How to Choose a Present for an Autistic Child
Every year, we have a birthday party for my son, and the number one question I get asked is, “What should we get him?” Everyone knows that he’s Autistic, and he’s not like the other kids his age who are being invited. Even family members struggle with what to buy him. What makes it harder is that he doesn’t really have many “wants” like other kids his age. We have the same problem when we attend parties for other kids his age who are on the spectrum because, as you may or may not know, every child on the spectrum is very different. So just how do you pick out a present for a child on the Autism spectrum?
Talk to the child
When this is an option, it’s the best one. Ask the kid him or herself! Of course, this assumes that the child is able to answer questions or is verbal. This isn’t always the case, and sometimes the question may fall on seemingly deaf ears or the child may ask for things that aren’t appropriate (a train, a motorcycle, a building). If you can get an answer, though, don’t be surprised if it isn’t something you expected – many kids on the spectrum have different interests than their peers.
Autistic Boy Plays with Thomas the Tank Engine Toy
Talk to the parents
This might sound basic, but it’s something that people often forget to do. Ask the parents – what is it that the child is currently playing with? My son, for example, loves to draw with crayons. It’s a basic present, but buying him a big pack of crayons and some nice drawing paper does the trick! The parents might also have suggestions based on things that the child has shown an interest in, such as certain Lego sets or Thomas the Tank Engine, both of which are often good presents for children on the spectrum.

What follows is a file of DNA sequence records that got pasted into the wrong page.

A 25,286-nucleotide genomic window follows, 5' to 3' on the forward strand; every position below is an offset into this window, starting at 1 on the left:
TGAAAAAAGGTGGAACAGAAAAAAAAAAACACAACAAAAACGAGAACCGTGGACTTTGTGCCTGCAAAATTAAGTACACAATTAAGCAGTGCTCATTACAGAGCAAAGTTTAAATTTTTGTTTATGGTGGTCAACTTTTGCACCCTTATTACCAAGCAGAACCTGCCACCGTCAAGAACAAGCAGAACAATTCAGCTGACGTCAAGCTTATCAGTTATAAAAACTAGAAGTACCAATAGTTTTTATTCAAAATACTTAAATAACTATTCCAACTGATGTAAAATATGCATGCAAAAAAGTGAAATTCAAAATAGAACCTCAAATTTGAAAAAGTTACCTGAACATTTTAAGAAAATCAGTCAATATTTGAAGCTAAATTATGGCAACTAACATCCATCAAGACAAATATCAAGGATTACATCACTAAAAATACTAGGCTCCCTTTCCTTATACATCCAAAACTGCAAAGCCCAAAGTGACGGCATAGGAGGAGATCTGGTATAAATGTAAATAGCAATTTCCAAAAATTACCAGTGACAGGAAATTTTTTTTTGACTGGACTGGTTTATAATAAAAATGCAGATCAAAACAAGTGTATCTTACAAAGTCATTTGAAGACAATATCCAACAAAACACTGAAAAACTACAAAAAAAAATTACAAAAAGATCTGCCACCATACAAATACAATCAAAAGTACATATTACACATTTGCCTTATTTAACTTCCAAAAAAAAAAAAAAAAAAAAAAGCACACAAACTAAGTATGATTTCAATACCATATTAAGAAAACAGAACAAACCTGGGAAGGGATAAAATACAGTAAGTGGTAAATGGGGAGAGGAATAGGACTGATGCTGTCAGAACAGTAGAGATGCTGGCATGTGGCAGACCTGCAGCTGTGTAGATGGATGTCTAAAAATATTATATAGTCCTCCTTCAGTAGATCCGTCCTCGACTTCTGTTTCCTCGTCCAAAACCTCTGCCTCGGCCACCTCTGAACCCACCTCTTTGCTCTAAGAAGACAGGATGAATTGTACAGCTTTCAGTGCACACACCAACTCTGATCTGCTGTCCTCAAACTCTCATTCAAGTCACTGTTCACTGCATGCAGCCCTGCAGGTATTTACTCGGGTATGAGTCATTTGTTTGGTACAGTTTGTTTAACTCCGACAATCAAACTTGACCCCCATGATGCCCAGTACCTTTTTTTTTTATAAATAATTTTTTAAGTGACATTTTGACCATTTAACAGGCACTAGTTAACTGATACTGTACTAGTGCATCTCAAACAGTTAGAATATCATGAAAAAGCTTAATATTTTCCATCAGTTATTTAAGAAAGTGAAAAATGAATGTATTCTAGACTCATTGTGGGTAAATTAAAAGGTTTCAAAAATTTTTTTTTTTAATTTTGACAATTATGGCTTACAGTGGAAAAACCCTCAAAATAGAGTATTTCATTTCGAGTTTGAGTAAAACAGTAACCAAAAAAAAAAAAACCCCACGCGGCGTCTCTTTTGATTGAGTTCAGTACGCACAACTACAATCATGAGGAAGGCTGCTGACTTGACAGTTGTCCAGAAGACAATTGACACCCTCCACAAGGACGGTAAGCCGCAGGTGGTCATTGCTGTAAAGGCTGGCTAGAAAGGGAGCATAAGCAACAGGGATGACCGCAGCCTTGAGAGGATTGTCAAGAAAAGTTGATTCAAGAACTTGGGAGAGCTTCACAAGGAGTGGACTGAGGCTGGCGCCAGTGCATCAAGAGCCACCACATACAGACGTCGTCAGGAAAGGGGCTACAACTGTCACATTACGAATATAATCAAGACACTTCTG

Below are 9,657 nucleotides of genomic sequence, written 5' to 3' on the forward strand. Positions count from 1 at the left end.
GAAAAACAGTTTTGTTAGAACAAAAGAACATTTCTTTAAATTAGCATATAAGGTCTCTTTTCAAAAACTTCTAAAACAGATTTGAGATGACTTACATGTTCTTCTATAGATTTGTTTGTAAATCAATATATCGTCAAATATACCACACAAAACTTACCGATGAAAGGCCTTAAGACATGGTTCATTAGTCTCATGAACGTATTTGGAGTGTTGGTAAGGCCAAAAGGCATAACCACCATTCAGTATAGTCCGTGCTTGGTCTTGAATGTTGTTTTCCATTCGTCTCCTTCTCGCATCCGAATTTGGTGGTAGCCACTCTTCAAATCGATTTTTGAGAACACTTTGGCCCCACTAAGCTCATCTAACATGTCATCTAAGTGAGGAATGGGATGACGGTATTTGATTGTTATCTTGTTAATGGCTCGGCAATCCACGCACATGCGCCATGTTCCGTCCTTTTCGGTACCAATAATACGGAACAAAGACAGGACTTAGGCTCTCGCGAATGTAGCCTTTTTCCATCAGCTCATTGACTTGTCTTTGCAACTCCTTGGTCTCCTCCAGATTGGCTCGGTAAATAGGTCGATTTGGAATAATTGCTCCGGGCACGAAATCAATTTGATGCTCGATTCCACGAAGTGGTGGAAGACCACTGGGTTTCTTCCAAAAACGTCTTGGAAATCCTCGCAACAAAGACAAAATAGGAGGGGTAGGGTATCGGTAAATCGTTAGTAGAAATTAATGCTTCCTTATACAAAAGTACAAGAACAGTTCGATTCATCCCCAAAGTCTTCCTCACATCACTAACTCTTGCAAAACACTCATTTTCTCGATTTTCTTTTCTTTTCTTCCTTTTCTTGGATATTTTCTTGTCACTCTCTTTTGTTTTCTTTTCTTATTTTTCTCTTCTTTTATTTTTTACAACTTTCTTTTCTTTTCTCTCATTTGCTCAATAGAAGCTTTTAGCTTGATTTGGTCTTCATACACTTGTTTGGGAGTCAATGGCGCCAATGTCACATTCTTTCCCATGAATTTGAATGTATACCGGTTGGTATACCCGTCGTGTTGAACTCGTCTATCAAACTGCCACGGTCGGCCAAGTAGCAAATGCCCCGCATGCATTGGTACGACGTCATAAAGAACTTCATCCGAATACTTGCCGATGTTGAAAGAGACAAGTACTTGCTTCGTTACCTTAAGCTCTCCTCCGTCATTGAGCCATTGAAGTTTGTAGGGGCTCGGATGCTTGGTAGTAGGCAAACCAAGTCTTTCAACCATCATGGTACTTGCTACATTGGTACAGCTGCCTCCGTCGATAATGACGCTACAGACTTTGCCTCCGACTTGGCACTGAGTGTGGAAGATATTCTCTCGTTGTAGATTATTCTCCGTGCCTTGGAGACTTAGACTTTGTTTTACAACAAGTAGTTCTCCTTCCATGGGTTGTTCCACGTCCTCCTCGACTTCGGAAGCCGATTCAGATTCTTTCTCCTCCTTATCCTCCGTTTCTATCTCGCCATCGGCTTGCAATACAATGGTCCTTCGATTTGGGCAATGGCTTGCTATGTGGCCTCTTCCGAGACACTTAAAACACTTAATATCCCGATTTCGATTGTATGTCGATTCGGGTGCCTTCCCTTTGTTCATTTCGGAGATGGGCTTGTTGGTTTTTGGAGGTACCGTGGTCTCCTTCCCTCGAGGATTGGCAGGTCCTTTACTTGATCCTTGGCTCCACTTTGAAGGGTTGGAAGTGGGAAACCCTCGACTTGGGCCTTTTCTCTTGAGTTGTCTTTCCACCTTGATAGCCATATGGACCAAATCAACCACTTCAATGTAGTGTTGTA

Appeal to interests, not age range
If you can’t ask, then think about the interests the child has as opposed to how old he or she is. At the age of 10, my son is still interested in Blue’s Clues and Dora the Explorer. While most 10 year olds may scoff, buying my son a Dora doll or a Blue’s Clues notebook would be excellent for him. When you look at toys, ignore that pesky “Ages 18 months and up” on it. Think about what the child likes, what he or she is capable of, and what he or she enjoys. It may be “too young” for them, but don’t let that stop you. It’s not about what it says on the box; it’s about what the child would like.
Think about sensory issues
Many children on the spectrum may have certain issues with different senses. For example, my son does not like squishy things as a general rule (although he loves Play-Doh – go figure!). Some children do not like loud noises or music. Others don’t like flashing lights or may have an additional disability, like epilepsy, that would make toys with flashing lights inappropriate and potentially dangerous. If you aren’t sure about what issues the child has, you can ask, or you can buy toys that are not too soft/squishy or loud.
Consider their talents
All children are different, and children on the Autism spectrum are, too. Do they play the piano? Do they play soccer? Do they build rockets? Do they build robots? Do they make massive and elaborate marble runs? Don’t assume that Autism means that they don’t have age-appropriate (or even older) talents. Even children with more moderate and severe Autism may take part in sports or Special Olympics. My son, for example, bowls with Special Olympics every year.
Include a gift receipt
If all else fails, buy what you think is a cool present, but include a gift receipt. It might turn out that the child doesn’t immediately fall in love with the toy, and there’s nothing wrong with letting him or her pick out their own gift. (Of course, you can also just get a gift card, but isn’t there something fun about opening up a present instead of just an envelope?)